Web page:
Seam finishes are a very important part of the sewing process. They make the inside of your garment or project look just as neat and clean and professional as the outside, and it prevents the fabric from fraying and creating a mess. There are many, many different finishes you can choose from, but I am going to highlight some of the basics today and when you should use them.
Keep reading after the jump!
WHEN TO USE IT: Stable fabrics / fabrics that don’t fray easily. Adding pinked edges as a seam finish on something that may not be washed or worn a lot is best. It is the simplest of seam finishes, and requires no sewing.So if you can get away with just this, why not?! The zig zag edge helps in preventing the fabric from fraying.
HOW: You’ll need a pair of pinking shears. Just simply cut close to the edge with your shears! (I actually usually cut out all of my pattern pieces using pinking shears. So all edges already have this finish and there are no worries about fraying anywhere).
ZIG ZAG EDGE
WHEN TO USE IT: Any type of fabric, really (except for sheers and really delicate fabrics – they may shred).
HOW: Use the zig zag setting on your machine. Test it out on a piece os scrap fabric first before taking a chance on your seams! Try a smaller stitch length for lighter fabrics, and a longer stitch for heavy ones. You can either zig zag both sides of the seam allowance and press the seam open (see smaller photo), or you can zig zag the two sides together, and press to one side to finish.
CLEAN FINISH EDGE
WHEN TO USE IT: light to medium weight woven fabrics. May be too bulky for heavier fabrics.
HOW: This is a really simple seam finish. Nothing crazy here!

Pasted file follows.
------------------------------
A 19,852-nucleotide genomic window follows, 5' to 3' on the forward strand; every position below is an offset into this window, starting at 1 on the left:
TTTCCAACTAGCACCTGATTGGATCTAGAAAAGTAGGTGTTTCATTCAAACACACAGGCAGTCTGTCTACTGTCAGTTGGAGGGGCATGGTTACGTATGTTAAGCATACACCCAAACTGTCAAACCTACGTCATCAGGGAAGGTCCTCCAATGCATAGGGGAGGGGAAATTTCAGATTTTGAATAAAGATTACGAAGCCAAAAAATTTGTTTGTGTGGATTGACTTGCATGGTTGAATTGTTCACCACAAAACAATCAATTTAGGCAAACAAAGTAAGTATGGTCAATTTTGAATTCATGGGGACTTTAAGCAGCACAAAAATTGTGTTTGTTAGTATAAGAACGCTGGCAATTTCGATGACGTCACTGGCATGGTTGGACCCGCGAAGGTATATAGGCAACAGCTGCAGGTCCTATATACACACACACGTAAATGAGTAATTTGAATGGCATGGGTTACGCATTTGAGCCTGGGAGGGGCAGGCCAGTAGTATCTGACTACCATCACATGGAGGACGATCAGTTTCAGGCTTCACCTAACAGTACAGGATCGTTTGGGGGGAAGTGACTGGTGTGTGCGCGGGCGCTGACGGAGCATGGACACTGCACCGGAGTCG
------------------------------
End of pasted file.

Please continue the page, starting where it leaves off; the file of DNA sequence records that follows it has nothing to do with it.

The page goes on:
1. With right sides together, sew your seam and press open.
2. For each side of seam allowance, turn under 1/4” or less and press. Sew close to edge (of seam allowance. Don’t sew to the garment).
WHEN TO USE IT: Sheer/lightweight/delicate fabrics. A French seam completely encases the raw edge of the seam allowance, creating a clean and professional finish on a garment where the seam might be visible.
1. With WRONG sides together, sew 1/4” from the raw edge. trim seam allowance to 1/8″. Press down.
2. Turn your fabric so the right sides are now together, encasing your previous trimmed seam. Press. Sew 3/8″ away from folded edge. Press again.
3. This is what it will look like from the inside….
4. And this is what it will look like from the outside.
FLAT FELLED SEAM
WHEN TO USE IT: In garments that see a lot of stress – like pants and woven shirts. Look at your jeans – I bet you they have a flat felled seam finish! It is a good seam for these types of garments because it is sturdy and durable. Also – this one is seen from the outside of the garment!
HOW: This isn’t hard, I promise!
1. With right sides together, sew 5/8″ from raw edge. Press seam open, and trim ONE side of seam allowance to 1/4″.
2. With the other side, fold inward in half – so that the raw edge meets the seam. Press.
3. Fold this over top of the trimmed side, so that it completely covers it. Stitch close to the folded edge.
4. That’s it! Wasn’t that easy? This is what it will look like from the outside. Actually, you can use either side for the outside of your garment, depending on what kind of look you are going for!
OVERLOCKED OR SERGED FINISH
WHEN TO USE IT: Many, many different fabrics and garments. Very versatile.
HOW: You’ll need an overlock machine to do this. Follow the instructions for your machine to thread it properly, and go!. There are two types of overlock seams – 3 thread and 4 thread. This one above happens to be a 3 thread finish. Again, you can either serge both sides of your seam allowance and press open, or serge them together and press to the side.